The fact that there is no living example of a ‘hybrid’ place of worship for two different religions is a proof that it is a terrible idea. When two Abrahamic religions can’t co-exist in the same site, how two completely different religions can co-exist?

Even if such a site is achieved, it will be subject to constant disputes various issues, and will always remain covered in controversies.

Two different religions at the same site will obviously a logistical nightmare, with different rituals and festivals, many of which overlap. Ultimately, it will be virtually impossible to hold such events at such sites.

Finding the idea bizarre, several netizens mocked Chetan Bhagat for the ‘mosple’ suggestion. They used the same formula of combining two words to respond to it, like Chetan + Shut up = Chup, Vomit + Puke = Voke, Britain + India = Bridia etc.

In the article, Chetan Bhagat accepted that a large number of current mosques have been built after destroying ancient temples, and said that if we start studying each and every mosque, we would be opening a Pandora’s box. While he accepts historical wrongs were committed on Hindus, he is against touching the mosques, supporting the status cue as per the Places of Worship Act.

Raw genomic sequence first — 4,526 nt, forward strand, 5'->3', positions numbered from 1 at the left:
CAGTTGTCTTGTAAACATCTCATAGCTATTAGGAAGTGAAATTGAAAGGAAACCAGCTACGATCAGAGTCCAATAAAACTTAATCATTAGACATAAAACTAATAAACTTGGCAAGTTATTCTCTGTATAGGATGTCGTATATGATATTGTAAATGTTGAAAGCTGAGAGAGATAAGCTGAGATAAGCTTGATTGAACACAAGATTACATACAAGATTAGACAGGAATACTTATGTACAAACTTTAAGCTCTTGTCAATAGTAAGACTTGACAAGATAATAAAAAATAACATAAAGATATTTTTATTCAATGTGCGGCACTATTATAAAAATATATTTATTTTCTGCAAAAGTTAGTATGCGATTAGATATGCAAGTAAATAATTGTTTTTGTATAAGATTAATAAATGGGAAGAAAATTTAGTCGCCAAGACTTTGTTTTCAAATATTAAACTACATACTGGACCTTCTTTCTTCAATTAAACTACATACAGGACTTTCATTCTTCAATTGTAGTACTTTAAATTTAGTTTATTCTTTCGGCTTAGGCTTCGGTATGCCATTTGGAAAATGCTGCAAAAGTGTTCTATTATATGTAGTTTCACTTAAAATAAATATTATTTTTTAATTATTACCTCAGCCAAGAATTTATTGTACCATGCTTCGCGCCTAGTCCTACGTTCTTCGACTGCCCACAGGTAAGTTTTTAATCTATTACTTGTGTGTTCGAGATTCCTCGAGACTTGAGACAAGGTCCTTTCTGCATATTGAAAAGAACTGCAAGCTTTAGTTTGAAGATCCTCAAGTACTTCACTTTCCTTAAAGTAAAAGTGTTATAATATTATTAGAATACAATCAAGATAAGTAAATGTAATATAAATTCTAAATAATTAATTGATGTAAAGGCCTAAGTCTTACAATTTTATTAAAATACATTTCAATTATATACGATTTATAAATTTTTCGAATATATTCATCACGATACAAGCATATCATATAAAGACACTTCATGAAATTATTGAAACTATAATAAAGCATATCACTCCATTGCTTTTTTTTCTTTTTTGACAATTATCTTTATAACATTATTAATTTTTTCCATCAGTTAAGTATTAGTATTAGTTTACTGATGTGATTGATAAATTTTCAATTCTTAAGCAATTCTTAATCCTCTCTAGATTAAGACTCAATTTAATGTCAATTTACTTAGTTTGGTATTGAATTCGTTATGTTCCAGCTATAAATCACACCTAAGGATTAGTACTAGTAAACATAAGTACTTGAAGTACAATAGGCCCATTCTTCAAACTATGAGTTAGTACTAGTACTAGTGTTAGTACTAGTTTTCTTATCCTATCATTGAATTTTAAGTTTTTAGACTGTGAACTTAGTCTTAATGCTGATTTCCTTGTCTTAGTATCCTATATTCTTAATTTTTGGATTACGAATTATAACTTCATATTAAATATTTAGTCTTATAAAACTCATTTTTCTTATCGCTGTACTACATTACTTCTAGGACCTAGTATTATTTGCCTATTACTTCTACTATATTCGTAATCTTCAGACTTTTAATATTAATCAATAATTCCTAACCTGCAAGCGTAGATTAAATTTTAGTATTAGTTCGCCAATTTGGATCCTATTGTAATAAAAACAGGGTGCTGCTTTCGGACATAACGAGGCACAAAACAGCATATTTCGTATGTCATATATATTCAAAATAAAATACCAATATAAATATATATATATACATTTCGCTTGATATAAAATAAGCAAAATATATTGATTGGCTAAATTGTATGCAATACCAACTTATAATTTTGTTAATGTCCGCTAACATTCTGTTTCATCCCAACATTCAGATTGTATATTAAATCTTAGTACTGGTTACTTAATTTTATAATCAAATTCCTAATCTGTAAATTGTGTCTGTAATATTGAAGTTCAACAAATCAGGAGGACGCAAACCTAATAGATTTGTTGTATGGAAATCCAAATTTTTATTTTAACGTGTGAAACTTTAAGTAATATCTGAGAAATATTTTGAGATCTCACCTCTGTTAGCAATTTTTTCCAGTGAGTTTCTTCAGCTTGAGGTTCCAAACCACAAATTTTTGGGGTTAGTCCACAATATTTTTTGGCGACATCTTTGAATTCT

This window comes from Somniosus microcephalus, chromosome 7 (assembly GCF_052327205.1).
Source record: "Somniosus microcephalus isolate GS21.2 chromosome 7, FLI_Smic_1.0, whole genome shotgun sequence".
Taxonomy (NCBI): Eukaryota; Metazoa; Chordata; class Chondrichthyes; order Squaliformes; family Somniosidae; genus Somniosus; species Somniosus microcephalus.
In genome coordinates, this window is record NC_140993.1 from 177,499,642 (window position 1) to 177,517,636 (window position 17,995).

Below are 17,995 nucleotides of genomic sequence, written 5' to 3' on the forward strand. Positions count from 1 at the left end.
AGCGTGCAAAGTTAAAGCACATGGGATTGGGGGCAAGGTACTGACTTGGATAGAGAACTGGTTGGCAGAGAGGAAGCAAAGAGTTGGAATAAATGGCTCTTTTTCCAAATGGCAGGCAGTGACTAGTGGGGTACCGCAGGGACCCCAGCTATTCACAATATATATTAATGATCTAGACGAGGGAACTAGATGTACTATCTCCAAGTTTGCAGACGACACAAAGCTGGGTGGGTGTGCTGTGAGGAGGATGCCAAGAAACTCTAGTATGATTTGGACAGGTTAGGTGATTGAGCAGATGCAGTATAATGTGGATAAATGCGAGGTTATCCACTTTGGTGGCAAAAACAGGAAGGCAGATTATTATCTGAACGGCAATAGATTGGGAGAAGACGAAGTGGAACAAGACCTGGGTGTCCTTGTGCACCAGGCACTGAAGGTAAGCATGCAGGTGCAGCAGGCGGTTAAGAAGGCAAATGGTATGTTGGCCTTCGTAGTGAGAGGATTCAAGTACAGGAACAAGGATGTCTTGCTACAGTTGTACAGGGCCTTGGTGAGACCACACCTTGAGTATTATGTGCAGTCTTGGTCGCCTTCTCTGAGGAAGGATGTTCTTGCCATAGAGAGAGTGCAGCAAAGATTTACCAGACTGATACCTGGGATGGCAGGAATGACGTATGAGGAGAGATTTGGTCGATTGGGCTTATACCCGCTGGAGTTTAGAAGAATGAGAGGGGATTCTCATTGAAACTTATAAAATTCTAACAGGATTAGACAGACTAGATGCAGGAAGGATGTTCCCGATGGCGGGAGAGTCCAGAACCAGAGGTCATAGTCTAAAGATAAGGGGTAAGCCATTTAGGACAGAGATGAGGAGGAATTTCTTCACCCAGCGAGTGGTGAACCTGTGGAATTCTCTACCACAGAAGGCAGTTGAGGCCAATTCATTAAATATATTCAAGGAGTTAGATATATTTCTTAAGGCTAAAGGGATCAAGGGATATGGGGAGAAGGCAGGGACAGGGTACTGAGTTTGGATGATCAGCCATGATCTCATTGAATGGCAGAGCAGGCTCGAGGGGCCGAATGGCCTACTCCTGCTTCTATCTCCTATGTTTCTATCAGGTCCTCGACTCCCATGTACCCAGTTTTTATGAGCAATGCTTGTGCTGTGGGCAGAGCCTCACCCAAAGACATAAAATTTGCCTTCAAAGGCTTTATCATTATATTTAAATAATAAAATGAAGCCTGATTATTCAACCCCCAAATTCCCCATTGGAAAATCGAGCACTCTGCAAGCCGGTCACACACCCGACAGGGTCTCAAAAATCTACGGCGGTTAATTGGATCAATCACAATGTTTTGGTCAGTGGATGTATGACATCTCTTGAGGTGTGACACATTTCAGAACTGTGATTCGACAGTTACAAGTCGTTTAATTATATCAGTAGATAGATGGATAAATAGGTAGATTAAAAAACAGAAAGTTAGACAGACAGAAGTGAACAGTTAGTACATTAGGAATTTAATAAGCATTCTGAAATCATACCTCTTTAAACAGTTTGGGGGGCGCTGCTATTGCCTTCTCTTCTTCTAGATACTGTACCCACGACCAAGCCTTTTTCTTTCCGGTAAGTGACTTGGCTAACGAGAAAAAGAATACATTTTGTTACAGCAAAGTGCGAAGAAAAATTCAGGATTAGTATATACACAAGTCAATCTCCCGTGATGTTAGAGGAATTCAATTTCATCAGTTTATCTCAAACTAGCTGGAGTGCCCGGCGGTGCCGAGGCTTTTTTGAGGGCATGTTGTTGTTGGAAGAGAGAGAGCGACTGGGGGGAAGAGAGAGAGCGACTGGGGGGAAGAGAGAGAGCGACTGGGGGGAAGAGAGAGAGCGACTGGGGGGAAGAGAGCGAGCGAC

When Chetan Bhagat accepts that wrongs were done with Hindus and temples were converted to mosques, it is not clear what he means by ‘conjoined past’ of Hindus and Muslims. The Hindu-Muslim past of India is of invasion, of barbaric Muslim rulers destroying temples and slaughtering millions of people. How can it be called ‘conjoined past’, only Chetan Bhagat can tell.

Interestingly, Bhagat made two other suggestions in the same article, which was not highlighted by both Times of India and the author himself. Actually, the ‘mosples’ suggestion was the last of three suggestions, and other two are actually sensible and practical suggestions.